Musicscan: What did you guys do differently with Deadbird in comparism to the bands you have been involved in in the past to keep things progressing? Has there been something that you hadn't done previously?

Deadbird: We didn't do very much differently. Chuck and I had a few years between our last band together and this one, and then playing with Alan, who has had a bunch of different bands as well. I think the three of us had been hinting around at getting something started, and it just started moving really fast at first. We wrote really fast on some songs, we haven't ever really though about it, just let it flow, and that goes for all of our bands. One of the biggest differences overall, is the absence of our good friend Jeremy. He used to be in all of our bands previously, and this time, I think that there were different interests involved, and so we all took it upon ourselves to fill out his presence which was really hard.

Musicscan: Were there any particular adjustments or things that you wanted to improve upon from a technical aspect or writing?

Deadbird: I think that it has all been a natural progression of just trying to get better at what our idea has been all along. just getting better at creating with each other and trying to concentrate on the ideas with the most substance; the most feeling.

Musicscan: How do most Deadbird songs come to be? What's the writing process like? How long does it take, on average, to finsh a song?

Deadbird: Most often, we pass a bottle of whiskey around while we are jamming. we will record bits and pieces into a shitty jambox and then do our best to filter out the stuff later. alot of songs are pretty much layed out in a night or two and then some take a couple of months to finish.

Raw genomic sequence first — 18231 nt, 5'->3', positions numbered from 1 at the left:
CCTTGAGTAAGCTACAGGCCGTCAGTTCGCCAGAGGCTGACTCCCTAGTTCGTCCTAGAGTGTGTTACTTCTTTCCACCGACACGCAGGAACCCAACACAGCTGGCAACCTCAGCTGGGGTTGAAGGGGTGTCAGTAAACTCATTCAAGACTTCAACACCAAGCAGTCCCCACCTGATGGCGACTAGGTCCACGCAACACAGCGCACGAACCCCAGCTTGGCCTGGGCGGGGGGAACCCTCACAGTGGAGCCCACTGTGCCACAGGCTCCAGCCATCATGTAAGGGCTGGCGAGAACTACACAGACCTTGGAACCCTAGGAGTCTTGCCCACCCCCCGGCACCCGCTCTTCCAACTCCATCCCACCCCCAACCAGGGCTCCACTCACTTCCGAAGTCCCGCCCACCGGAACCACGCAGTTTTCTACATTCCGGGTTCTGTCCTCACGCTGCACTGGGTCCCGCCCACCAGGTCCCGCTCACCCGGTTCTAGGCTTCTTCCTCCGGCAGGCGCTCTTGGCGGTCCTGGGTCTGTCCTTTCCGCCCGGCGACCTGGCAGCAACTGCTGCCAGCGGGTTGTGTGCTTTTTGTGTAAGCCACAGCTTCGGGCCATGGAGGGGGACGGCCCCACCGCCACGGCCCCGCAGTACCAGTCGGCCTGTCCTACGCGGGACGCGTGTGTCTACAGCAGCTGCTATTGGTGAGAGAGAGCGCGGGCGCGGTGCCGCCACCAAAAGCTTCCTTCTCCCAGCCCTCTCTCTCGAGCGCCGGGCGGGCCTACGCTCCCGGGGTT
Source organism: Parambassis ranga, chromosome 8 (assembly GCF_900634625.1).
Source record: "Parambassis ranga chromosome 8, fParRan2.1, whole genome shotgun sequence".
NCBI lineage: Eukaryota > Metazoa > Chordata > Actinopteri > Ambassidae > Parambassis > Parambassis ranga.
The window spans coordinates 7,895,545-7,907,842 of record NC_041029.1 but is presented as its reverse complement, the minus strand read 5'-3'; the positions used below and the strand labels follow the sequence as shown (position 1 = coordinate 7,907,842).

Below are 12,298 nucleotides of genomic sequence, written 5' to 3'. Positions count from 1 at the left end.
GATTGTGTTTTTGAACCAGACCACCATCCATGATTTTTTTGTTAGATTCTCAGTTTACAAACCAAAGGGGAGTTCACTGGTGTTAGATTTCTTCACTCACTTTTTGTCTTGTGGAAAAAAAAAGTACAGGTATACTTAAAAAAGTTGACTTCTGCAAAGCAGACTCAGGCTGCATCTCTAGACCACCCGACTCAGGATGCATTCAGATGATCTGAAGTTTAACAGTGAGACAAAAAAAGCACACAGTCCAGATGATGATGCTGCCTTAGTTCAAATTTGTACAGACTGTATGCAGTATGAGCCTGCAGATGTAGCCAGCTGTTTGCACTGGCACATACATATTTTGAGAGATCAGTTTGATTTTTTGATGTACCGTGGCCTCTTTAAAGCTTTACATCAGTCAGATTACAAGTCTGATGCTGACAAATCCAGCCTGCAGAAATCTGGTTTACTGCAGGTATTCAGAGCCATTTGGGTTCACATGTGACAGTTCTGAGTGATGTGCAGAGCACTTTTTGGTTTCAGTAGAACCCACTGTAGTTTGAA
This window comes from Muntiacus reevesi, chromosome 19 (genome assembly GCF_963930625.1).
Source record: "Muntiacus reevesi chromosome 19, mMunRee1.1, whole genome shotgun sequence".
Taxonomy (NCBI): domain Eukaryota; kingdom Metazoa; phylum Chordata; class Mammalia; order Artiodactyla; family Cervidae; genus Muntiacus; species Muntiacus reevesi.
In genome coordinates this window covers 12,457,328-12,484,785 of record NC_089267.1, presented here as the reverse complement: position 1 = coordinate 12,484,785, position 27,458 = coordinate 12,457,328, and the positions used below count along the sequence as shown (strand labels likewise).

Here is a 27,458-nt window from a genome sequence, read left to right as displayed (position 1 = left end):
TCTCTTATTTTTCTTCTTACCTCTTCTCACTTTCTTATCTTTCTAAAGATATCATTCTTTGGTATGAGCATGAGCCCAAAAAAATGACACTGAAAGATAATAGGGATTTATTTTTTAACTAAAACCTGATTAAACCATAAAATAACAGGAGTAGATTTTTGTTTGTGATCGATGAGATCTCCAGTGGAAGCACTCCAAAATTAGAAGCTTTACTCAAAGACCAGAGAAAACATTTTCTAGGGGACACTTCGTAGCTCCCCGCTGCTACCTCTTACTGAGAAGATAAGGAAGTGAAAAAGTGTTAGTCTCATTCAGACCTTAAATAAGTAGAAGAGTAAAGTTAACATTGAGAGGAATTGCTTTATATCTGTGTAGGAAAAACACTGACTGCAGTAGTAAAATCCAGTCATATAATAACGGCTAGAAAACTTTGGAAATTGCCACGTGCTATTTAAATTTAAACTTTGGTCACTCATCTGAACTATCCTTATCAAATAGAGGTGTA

Musicscan: When you were writing the new songs did you have certain issues you specifically wanted to address?

Deadbird: The lyrics have always followed the music, and i think the music is just an extension of what's going on in ourselves at that time. the lyrics tend to follow along this path.

Musicscan: What do you feel you accomplished after finishing your work on "The Head And The Heart"?

Deadbird: It definitely marked a new chapter in our existance. once we laid down the songs in the studio, new ideas seemed to flow easier, and the new songs are developing better.

Musicscan: How did the recording go for your debut? Did it turn out the way you expected it?

Deadbird: We worked with the best local producer/engineer that we know and he was pretty on the level with the ideas that we had. he had good ideas of his own and i feel like it was a productive relationship. codebreaker did some extra mastering for us that really brought the recording into focus. we are pretty happy with it now. plus, the cover that duncan(codebreaker mastermind) came up with is killer.

Musicscan: Is "The Head And The Heart" some kind of concept work? Sometimes I think this way.

Deadbird: Not intentionally; just a reflection of our headspace at the time, which kinda ended up being somewhat cohesive in the end result.

Musicscan: Where do you draw your lyrical inspiration from?

Deadbird: Dreams, drug experiences, life in general; the impossible search for words to express the human subconcious and collective concious; whiskey and pills.

Musicscan: What made you settle on Codebreaker? An European label don't seem to be a natural choice for an US-band, so how did you get involved with them?

Deadbird: Well, they were the only one that offered, and we kinda had a special feeling about the former label rage of achilles; which is what made us send it to them in the first place. duncan(codebreaker) has already gone way out of his way to get our stuff to places that we wouldn't have been able to reach on our own.

Musicscan: Is there a chance to see you guys playing over here in Europe soon?

Deadbird: This is a major goal of ours and we hope to be over there as often as possible in the next year.

 
 Links:
  Deadbird
  Codebreaker Records